• Privacy

    • Italy’s Council of State mars launch of new eID

      Italy’s Council of State, the country’s highest administrative court, has spoiled the launch of SPID, the country’s new eID solution, launched on 15 March. Nine days later, the court upheld an earlier ruling that a EUR 5 million capital requirement for eID service providers is an unreasonable impediment to small and medium-sized service providers.

    • On the Impending Crypto Monoculture

      A number of IETF standards groups are currently in the process of applying the second-system effect to redesigning their crypto protocols. A major feature of these changes includes the dropping of traditional encryption algorithms and mechanisms like RSA, DH, ECDH/ECDSA, SHA-2, and AES, for a completely different set of mechanisms, including Curve25519 (designed by Dan Bernstein et al), EdDSA (Bernstein and colleagues), Poly1305 (Bernstein again) and ChaCha20 (by, you guessed it, Bernstein).

    • How the US Military Fails to Protect Its Soldiers’ Emails

      Many government agencies, including the US military, are leaving the emails of soldiers and government employees potentially in danger of being intercepted by spies and hackers by failing to implement a commonly used encryption technology.

      In the wake of the revelations of mass surveillance brought forth by Edward Snowden, the movement to promote the use of encryption technology across the internet has been seemingly unstoppable. Even the White House jumped on the “encrypt all the things” bandwagon this year, asking all government websites to use HTTPS web encryption to improve the security and privacy of their users.

    • Apple Asks Judge Overseeing NY iPhone Case To Wait Until More Is Known About FBI’s New Magic Unlocking Trick
    • FBI Denies It Lied About Ability To Crack iPhone, Also Suggests Cellebrite Rumor Is Wrong

      It’s difficult to take much of that at face value — especially as the government continues to push for similar court orders in other cases. And especially as Comey has been whining on and on about “going dark” for well over a year and a half now. At the very least, it does seem clear that the FBI failed to truly explore all possible options. As some iPhone forensics folks have noted, if this were truly a brand new solution, the FBI would need a hell of a lot more than two weeks of testing to make sure it really worked.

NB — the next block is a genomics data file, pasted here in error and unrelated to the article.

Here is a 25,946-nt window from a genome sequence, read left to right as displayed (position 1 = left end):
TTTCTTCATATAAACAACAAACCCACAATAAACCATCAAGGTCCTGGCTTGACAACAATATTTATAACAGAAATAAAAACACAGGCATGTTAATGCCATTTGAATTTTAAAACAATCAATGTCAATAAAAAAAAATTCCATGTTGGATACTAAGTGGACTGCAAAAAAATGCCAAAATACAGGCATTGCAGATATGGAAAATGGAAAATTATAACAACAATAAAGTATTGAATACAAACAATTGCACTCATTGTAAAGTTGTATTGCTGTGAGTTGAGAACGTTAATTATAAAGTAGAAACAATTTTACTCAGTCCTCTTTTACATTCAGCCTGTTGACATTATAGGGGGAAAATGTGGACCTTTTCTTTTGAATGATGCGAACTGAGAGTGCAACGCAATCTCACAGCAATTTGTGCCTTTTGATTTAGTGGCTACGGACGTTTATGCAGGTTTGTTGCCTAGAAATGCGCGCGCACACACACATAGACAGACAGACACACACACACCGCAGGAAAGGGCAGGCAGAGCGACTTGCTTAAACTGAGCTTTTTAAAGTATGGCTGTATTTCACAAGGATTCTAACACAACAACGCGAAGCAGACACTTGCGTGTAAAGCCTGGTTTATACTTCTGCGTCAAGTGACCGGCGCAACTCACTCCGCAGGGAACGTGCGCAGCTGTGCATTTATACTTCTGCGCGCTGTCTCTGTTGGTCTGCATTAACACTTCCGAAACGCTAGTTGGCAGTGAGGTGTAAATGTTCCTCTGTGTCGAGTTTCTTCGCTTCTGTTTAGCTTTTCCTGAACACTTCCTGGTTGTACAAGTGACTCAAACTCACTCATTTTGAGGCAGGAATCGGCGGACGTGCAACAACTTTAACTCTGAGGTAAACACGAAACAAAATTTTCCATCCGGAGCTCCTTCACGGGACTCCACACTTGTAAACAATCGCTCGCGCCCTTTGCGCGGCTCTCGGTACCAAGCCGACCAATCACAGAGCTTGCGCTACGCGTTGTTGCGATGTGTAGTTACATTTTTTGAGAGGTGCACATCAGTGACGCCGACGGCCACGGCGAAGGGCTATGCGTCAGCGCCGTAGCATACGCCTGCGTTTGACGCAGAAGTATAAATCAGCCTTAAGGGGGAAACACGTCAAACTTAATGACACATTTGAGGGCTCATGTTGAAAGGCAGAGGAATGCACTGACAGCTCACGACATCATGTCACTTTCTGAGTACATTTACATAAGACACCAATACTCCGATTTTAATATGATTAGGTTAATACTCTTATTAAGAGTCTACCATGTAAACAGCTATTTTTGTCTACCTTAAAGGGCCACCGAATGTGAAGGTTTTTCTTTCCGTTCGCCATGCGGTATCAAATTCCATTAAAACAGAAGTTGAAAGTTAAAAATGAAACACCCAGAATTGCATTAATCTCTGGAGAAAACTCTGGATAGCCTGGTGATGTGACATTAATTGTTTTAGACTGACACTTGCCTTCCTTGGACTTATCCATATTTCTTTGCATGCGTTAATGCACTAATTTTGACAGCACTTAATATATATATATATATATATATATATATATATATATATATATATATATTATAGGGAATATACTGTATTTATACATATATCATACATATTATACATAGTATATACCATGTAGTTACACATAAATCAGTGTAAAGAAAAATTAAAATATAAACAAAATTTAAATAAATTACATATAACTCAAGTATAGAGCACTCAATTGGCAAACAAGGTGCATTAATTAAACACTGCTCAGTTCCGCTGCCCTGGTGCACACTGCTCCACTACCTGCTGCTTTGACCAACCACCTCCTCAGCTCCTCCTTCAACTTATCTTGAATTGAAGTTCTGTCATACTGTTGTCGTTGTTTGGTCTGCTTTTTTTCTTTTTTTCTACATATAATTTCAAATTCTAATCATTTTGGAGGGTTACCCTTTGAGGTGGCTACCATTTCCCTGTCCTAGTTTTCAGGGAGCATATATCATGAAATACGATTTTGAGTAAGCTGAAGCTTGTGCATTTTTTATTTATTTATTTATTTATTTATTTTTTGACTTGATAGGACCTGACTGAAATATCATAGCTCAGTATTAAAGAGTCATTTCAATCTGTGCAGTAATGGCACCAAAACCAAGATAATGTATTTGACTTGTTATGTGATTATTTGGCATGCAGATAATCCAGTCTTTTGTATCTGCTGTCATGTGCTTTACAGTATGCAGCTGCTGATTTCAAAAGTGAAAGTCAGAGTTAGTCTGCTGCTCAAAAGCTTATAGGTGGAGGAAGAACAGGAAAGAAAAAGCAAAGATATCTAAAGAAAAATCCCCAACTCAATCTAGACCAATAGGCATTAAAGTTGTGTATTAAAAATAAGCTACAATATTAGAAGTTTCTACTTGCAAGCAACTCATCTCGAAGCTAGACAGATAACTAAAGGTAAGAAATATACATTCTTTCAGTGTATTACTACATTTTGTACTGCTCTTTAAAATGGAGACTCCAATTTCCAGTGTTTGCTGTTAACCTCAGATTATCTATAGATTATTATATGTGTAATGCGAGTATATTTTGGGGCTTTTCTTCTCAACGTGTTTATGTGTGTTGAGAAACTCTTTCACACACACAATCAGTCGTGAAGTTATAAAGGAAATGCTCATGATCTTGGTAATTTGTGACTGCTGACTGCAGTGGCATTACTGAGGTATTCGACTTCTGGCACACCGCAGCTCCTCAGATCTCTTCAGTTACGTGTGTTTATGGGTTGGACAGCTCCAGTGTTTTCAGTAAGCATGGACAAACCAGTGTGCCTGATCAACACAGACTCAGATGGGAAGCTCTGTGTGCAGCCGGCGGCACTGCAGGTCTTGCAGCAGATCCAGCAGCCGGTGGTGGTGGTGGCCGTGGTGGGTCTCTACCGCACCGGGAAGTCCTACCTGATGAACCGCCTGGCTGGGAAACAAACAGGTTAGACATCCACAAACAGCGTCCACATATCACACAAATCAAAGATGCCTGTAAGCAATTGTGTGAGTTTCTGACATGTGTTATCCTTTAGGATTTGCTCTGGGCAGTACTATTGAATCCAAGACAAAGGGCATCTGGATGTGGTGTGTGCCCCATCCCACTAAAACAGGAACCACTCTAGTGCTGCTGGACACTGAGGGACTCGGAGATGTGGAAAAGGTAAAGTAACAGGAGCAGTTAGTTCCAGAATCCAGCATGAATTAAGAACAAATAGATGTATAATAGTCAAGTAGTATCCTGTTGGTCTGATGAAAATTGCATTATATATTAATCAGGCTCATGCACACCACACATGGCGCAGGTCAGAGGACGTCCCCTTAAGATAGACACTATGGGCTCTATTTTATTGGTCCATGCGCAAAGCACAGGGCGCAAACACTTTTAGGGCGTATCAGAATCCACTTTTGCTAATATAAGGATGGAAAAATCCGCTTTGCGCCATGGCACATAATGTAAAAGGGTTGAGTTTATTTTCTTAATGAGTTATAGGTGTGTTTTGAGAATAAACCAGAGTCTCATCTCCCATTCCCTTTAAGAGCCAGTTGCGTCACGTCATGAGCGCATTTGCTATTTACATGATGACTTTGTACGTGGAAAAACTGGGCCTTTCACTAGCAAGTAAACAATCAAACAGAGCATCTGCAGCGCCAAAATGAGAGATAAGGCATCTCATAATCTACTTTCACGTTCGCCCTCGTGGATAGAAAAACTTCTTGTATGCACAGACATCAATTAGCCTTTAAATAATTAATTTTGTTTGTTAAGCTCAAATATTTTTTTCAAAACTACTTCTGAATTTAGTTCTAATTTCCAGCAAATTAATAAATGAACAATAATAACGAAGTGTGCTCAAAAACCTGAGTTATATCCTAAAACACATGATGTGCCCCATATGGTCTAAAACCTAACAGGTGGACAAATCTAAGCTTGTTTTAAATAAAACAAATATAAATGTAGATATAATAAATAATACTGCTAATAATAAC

In the meantime, I’d heard from a few folks, and now others are reporting as well, that the assumptions that many had made about the Israeli company Cellebrite providing the solution are simply not true — along with the idea that the solution involves reflashing the chip. The FBI itself now says it’s a “software-based” solution.

    • A Conversation on Privacy

      The balance between national security and government intrusion on the rights of private citizens will be the topic of a panel discussion featuring renowned linguist and MIT professor Noam Chomsky, NSA whistleblower Edward Snowden, and Intercept co-founding editor Glenn Greenwald. Nuala O’Connor, president and CEO of the Center for Democracy and Technology, will act as moderator.

    • Why are there no brothels in Cheltenham? Because of GCHQ blackmail fears, says Jeremy Clarkson

      GCHQ is the reason that Cheltenham has no brothels according to an article in the Spectator by former Top Ger host Jeremy Clarkson.

      The presenter and journalist spent some time at the Cheltenham Festival last week, and in the right-wing political magazine he writes that in a taxi journey to a dinner party in an outlying village he learned that brothels were quickly shut down by police.

    • NSA Will Spy for Local Cops Under New Obama Administration Rules

      New rules under development by the Obama administration will take data collected by the NSA, supposedly for “counter-terrorism” and put it into the hands of other federal agencies and even your local law enforcement for everyday use.